Tips for Learning an Instrument

Whenever music comes up in conversation, there seems to be an instant divide between people who do and don’t class themselves as musicians. Most of the time the people who don’t class themselves as musicians mumble something along the lines of “I wish I could play an instrument”.
The truth is, that everyone can play music. We’re born with an ability to be able to recognise and copy rhythms and the ability to sing and recognise notes that sound good together. It’s just the way our minds work.


Instruments are so cheap now that  you can pick up a ukelele for less than £20. You can get fairly cheap instruments on sites like ebay too, although it depends what you want to learn. I’d be very surprised if you found a concert harp on there for less than a few hundred.
There are all sorts of guides out there for learning, but a lot of them seem to forget that it should be fun. Here are a few of my suggestions:
  1. MAKE USE OF FREE LEARNING MATERIALS: There are plenty of books and tutorials online. YouTube has tons of tutorials.
  2. HAVE FUN & BE CREATIVE: If formal learning isn’t your thing, just pick any instrument up, find a few notes that you like the sound of and play with patterns based on those notes. You can write whole tunes this way, and in my opinion, I’d rather you learnt to have fun with music like this than spend your time cursing yourself, just because you can’t play som complicated piano sonata.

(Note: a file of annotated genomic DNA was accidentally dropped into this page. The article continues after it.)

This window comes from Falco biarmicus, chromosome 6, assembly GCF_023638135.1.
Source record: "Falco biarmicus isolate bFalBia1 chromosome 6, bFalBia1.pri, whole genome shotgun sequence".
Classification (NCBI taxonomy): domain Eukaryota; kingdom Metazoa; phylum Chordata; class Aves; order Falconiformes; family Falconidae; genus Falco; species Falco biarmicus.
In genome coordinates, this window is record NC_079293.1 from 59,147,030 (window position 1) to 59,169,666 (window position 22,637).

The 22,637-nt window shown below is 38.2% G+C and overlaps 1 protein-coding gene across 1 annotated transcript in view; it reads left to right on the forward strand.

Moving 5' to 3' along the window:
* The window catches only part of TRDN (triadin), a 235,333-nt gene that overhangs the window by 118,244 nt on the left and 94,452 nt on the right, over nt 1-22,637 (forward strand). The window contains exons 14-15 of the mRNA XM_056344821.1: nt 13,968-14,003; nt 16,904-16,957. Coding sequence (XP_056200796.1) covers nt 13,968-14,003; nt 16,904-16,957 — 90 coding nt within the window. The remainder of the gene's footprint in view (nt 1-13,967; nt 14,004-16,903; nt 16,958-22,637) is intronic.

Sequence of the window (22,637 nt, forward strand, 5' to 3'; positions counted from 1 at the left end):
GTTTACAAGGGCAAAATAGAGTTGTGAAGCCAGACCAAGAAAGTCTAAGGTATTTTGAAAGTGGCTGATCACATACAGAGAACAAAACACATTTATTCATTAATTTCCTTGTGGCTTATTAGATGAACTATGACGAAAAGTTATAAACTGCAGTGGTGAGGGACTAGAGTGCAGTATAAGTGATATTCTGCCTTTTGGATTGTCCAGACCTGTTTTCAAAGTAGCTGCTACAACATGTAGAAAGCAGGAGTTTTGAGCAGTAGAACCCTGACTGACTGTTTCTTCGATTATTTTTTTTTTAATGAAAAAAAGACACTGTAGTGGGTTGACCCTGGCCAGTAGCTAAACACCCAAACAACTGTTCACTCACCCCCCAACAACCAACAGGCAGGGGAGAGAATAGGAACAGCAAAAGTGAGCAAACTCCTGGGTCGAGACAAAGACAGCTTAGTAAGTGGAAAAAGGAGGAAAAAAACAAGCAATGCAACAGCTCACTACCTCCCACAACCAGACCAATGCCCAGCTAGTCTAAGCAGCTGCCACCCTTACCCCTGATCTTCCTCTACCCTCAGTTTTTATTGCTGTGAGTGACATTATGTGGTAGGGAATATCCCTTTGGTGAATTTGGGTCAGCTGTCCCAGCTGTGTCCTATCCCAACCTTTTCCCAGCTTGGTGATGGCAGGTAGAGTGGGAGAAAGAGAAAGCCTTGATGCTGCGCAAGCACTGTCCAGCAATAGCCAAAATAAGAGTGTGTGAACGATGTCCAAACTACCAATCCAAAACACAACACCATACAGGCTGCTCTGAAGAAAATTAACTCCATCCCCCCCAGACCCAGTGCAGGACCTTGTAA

3. IMPROVE TECHNIQUE BY MESSING ABOUT: Practice messing with scales, arpeggios, chords etc. and build them into songs and patterns, so you don’t get  bored. See how fast you can play odd bits of folk music (they tend to have lots of fast runs of notes in them)! Eventually, you’ll get so used to where the notes are that you won’t even have to think about it.
If you can think of any other ways to learn, leave a comment and I’ll try to add it in!

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